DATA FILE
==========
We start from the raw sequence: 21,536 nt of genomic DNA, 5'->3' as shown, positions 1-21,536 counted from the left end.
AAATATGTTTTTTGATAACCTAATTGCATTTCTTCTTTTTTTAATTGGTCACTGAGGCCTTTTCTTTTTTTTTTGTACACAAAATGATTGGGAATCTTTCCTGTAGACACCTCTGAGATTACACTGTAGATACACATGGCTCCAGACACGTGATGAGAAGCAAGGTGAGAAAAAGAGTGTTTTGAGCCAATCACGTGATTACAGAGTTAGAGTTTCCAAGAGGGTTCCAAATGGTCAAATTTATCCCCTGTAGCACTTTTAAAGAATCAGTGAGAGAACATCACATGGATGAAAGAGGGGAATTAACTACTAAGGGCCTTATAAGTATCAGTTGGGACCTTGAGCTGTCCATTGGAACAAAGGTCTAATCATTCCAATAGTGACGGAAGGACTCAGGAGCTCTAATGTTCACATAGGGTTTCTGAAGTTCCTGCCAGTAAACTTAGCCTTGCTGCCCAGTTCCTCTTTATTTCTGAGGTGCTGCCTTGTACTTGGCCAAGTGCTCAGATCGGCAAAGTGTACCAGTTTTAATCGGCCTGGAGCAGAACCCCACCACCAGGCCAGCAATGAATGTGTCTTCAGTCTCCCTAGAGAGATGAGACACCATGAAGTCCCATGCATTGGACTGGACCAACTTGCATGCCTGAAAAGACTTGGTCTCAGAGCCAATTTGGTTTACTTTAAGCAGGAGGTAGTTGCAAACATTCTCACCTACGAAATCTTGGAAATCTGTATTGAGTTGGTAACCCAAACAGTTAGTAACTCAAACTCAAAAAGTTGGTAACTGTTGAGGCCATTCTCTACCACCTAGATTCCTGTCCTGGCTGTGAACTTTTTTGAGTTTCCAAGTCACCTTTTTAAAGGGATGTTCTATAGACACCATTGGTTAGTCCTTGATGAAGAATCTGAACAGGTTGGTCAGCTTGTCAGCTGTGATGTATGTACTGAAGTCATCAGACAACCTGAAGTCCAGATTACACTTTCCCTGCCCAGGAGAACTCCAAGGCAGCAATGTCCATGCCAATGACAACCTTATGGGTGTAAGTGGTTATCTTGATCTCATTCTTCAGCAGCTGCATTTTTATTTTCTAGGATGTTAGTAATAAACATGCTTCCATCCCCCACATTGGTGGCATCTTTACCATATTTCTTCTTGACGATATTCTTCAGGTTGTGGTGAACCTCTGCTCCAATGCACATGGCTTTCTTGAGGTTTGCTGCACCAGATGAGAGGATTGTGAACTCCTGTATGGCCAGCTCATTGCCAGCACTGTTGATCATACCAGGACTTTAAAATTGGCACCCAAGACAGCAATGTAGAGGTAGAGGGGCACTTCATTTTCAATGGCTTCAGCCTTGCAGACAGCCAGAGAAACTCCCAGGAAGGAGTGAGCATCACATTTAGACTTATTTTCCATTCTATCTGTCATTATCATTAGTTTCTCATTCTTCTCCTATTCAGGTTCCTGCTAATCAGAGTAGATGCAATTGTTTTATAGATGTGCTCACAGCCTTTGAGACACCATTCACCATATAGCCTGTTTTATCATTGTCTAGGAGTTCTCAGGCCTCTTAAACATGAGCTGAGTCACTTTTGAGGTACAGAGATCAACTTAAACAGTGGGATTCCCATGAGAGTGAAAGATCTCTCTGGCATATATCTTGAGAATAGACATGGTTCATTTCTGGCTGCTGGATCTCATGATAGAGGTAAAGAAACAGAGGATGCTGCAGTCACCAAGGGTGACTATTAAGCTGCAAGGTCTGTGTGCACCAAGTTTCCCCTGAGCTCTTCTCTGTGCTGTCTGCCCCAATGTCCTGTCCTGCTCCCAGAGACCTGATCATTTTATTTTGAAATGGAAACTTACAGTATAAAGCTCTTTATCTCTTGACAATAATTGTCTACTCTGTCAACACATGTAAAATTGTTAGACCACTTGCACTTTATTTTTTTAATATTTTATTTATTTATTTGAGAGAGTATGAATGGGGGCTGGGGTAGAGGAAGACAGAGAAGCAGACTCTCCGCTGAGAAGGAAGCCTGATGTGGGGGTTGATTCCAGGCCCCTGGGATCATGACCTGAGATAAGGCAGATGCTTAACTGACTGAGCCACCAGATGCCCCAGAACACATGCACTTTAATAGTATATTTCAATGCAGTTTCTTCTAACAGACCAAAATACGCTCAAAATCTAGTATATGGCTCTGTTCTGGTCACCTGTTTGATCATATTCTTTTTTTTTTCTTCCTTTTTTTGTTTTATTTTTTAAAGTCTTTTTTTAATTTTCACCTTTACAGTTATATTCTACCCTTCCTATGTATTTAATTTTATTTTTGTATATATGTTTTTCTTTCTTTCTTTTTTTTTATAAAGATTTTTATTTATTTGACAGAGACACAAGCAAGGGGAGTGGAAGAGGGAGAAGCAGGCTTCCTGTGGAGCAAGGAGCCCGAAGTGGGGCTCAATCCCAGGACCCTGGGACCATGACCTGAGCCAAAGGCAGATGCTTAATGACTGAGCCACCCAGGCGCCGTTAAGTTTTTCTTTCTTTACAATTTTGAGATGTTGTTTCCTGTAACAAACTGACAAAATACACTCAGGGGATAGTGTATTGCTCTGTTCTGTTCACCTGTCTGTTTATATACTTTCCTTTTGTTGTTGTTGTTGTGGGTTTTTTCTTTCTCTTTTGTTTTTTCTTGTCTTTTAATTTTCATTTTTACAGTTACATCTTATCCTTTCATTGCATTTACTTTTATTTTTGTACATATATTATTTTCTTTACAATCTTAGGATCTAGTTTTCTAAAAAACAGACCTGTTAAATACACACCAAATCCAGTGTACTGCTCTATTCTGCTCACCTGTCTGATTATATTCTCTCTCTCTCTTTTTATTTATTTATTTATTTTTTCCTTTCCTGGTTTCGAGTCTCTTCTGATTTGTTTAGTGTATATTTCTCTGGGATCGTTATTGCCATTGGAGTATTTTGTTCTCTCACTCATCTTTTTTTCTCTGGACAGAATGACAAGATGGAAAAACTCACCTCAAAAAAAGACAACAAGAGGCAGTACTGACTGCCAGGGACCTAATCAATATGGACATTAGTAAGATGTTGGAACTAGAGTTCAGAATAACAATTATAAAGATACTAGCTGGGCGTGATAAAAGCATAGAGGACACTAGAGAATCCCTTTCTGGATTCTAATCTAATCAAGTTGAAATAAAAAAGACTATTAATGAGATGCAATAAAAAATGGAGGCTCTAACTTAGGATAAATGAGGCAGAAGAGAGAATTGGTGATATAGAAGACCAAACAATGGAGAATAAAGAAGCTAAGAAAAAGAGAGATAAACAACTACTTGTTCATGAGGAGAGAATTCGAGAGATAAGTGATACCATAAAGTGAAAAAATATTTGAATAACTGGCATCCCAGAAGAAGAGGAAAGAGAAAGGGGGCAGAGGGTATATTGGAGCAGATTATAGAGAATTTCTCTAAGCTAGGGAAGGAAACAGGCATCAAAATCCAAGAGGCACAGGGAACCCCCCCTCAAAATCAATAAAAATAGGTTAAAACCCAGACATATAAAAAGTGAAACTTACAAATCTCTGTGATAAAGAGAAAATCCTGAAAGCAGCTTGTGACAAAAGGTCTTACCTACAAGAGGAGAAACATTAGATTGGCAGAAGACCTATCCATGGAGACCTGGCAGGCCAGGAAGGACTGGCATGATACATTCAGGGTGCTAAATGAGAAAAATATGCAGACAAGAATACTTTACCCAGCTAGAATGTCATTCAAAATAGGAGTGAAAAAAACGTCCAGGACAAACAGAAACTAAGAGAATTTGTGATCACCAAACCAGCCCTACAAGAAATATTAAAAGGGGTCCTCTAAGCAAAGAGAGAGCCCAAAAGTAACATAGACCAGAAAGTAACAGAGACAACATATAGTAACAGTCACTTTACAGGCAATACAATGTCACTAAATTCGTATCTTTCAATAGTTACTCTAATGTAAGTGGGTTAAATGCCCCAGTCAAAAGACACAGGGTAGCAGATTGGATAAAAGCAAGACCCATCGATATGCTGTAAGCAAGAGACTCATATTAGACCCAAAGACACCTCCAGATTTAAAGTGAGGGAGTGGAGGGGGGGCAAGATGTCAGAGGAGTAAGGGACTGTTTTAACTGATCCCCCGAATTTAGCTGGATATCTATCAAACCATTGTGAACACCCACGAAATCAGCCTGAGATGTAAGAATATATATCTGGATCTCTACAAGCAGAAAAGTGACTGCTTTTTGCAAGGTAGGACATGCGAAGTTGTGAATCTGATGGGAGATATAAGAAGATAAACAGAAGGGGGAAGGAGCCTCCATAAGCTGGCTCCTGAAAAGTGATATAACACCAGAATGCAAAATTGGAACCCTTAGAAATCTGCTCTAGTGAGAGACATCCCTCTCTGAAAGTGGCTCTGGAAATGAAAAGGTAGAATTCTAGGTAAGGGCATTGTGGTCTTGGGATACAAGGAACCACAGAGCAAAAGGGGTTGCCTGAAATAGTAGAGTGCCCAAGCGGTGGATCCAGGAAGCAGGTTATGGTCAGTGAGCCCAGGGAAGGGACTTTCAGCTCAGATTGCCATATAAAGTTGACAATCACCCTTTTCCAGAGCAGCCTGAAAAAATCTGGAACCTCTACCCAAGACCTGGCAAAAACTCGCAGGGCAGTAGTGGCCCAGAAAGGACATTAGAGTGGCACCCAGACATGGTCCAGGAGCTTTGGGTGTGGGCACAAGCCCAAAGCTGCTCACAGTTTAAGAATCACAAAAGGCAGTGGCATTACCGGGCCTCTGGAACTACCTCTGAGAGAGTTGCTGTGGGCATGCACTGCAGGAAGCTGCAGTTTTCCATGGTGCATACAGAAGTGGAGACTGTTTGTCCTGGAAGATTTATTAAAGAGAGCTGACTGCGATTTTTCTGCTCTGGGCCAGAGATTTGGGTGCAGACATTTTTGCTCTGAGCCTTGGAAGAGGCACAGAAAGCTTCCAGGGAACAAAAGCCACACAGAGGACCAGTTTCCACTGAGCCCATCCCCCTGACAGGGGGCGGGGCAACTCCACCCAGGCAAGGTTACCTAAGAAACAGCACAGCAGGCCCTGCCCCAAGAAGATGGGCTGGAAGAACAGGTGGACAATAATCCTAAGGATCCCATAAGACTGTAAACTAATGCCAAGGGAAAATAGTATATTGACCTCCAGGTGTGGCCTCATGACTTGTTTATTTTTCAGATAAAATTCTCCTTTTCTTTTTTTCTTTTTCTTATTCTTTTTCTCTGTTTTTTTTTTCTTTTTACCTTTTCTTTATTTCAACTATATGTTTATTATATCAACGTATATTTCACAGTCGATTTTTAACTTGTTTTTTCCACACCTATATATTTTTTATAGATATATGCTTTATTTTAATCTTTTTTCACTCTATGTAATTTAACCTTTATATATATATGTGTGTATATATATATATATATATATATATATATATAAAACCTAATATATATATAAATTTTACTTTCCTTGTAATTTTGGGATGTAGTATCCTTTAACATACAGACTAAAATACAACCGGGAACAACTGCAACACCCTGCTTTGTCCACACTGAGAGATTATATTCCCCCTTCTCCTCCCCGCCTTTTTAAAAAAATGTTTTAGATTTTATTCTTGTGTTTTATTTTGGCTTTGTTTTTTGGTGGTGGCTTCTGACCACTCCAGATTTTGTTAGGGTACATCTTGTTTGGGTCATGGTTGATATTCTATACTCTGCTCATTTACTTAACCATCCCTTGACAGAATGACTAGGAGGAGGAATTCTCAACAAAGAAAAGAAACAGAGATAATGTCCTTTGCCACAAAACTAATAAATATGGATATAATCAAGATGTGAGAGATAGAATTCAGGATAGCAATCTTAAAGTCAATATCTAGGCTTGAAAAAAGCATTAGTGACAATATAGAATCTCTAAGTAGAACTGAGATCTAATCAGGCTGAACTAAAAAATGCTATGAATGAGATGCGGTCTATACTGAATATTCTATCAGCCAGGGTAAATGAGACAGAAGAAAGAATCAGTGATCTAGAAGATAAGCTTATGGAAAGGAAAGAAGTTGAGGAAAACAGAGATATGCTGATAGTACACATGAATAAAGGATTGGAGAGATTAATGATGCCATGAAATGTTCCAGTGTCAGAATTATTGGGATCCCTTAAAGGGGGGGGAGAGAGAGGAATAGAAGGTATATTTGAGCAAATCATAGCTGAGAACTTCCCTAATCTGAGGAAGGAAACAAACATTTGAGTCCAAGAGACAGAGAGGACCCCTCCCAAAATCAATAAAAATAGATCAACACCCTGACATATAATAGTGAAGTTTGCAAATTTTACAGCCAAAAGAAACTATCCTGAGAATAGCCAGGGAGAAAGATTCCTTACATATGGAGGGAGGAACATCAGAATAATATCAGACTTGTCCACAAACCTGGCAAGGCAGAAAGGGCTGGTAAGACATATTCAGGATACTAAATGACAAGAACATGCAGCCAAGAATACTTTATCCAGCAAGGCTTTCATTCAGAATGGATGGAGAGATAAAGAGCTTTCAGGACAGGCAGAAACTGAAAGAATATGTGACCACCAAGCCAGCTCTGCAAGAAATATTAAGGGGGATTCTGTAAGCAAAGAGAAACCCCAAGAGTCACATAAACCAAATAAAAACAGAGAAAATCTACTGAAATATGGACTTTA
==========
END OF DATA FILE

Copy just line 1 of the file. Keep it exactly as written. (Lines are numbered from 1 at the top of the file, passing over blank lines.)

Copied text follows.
We start from the raw sequence: 21,536 nt of genomic DNA, 5'->3' as shown, positions 1-21,536 counted from the left end.